What is the difference?
Think of a site that has the following breakpoints:
1500 – max
1024 – it was popular a few years ago
800 – some tablets, and landscape mode smartphones.
600 – some smartphones
400 – older phones, or the Metro PCS ones I was talking about.

This site will look good at those resolutions, but what would happen if there is a user with a device that has 700px? The site, which is optimized for 800 would probably not display correctly because the site is 780 px wide to allow 10px margin on each side.

Now, think of a site that is designed with intervals. It would have the following intervals:


Suddenly, the site has too look good on screen between 601 and 800, which means the site will have to fit in that range, and thus it will cover the user with the 700px wide tablet.

However, a better way to do responsive design is to forget about breakpoints, and intervals all together, and adjust the site as needed. It is very simple, take your site, and start re-sizing the browser window, and adding media queries as needed.

I’ve seen many templates that have media queries with a comment like “iPhone 3G”, then another set of media queries with a comment like “iPhone 4s”, and another one with a comment of “iPad mini”, etc. That is the worst way of doing responsive design. In my experience, the best way of accommodating all possible devices is to stop thinking about devices, and just build a site that will render nicely all the way from 350px to 1500+px. This means that when you set your browser window at 2000px, and start re-sizing all the way down to 350px, the site should look good at all times. That is real responsive design.

No matter if you use intervals for fixed-width sites, or if you use fluid sites with just the necessary media queries, your sites should display nicely even if I set my browser at 437px wide in my 1920x1080px screen just because that is the way I roll.

Finally, stop assuming. I know a person who, when I point out that their site looks a little cut off, he says, most people use huge screen nowadays, so it should not matter. I’ve told them, please don’t put those notifications on the side of the site because in small resolutions they don’t display well, and he says, “People use big screens, so it should not matter”. I’ve told them, your site is weird because if I want to select a new option, I have to scroll up, select the option, and scroll down again, and he says “It’s OK, people use huge screen, so it should not matter”. I’ve told him, that new map feature is cool, I can hover over a name, and the map gets highlighter, but it is too big, I can either see the names or the map, but not both at the same time, so it defeats the purpose, and he says “It’s OK, people use huge screens so it should not matter.”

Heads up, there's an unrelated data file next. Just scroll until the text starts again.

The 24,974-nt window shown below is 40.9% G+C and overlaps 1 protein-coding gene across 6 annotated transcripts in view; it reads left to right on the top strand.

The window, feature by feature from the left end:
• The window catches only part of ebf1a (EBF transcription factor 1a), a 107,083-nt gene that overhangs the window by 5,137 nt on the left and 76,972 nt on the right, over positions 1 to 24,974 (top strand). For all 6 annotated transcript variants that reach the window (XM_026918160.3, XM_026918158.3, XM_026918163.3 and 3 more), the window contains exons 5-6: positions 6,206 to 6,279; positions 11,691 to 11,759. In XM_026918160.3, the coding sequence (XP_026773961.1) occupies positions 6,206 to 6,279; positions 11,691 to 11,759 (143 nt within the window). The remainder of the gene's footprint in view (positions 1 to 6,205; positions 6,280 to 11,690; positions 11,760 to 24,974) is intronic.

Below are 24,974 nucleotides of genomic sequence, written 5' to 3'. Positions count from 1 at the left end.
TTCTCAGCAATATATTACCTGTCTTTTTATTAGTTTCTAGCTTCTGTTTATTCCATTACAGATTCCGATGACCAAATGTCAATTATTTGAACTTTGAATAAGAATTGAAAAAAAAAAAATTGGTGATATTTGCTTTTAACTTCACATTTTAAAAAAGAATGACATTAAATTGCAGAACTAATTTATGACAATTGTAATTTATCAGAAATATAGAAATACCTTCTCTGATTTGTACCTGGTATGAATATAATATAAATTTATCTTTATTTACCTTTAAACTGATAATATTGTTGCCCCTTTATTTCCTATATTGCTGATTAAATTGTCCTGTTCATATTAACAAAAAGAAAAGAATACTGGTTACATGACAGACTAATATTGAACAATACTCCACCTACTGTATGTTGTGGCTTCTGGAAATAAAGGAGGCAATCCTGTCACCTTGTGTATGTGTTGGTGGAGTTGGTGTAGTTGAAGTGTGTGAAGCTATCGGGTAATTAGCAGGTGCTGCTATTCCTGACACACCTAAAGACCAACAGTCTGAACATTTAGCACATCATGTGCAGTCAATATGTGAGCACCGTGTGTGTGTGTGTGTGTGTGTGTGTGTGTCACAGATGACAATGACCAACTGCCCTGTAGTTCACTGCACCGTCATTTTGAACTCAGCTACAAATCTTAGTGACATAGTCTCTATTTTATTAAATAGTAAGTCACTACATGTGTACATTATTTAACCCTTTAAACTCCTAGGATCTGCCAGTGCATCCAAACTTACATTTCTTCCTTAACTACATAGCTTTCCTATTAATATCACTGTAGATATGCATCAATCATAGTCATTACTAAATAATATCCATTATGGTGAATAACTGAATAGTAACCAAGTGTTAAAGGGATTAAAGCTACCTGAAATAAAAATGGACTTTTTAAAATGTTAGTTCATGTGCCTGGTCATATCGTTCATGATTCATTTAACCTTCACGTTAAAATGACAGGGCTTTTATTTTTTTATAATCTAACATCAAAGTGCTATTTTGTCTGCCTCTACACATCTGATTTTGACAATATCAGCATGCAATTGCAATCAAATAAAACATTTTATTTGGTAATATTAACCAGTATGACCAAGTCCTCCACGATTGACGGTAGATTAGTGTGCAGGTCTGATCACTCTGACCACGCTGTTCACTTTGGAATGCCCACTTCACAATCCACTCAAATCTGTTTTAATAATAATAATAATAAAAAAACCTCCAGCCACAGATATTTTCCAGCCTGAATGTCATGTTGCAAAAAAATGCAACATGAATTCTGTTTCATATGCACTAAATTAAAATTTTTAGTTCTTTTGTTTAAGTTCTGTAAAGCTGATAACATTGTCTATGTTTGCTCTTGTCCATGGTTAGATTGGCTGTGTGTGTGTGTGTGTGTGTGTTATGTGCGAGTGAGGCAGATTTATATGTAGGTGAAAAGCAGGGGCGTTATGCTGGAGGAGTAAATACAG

I use a pretty decent size screen, yet I have this problems, why? Because I don’t use the browser at full width, I have it at around 1000px right now, and that is how I like it. I will not re-size my window so I can view your site. I will not change my habits just because you prefer to assume most people have a huge screen, and they have nothing better to do than to waste the huge screen with a full-sized browser. I will not wait for you to update your site. Whatever you offer, there is 1000 more people offering it too, and some of them care about people enough to create something that can be used on my 1000px wide window. You should never assume people will not see your 800px layout on a non-mobile device. So, stop looking at the headers of the request to determine if the person is using a mobile device. Always serve the content they ask for, and make sure your site is capable of adjusting itself to fit nicely in their window, regardless of the size of it. Just because the headers sent by my browser don’t say android, it doesn’t mean I’m viewing your site at more than 1024px wide.

Lastly, optimize, optimize, and optimize. Don’t try to fit your user with the best bandwidth, latest device, and biggest screen. Your aim is not to make your site look good to them, but to make it look good, and work well for your user with the lowest bandwidth, the smallest screen, and the simplest device. I’m not saying support that IE6 user, but don’t ignore the users who can’t connect to your site from the best device out there. Knowing when to stop supporting a certain device, platform, or browser is a tricky thing, but as a general rule, 2 to 3 latest version, and 2 to 3 year old devices should be the limit, and remember, supporting retina displays is not as important as supporting 400px wide devices.

Design for people, not for devices.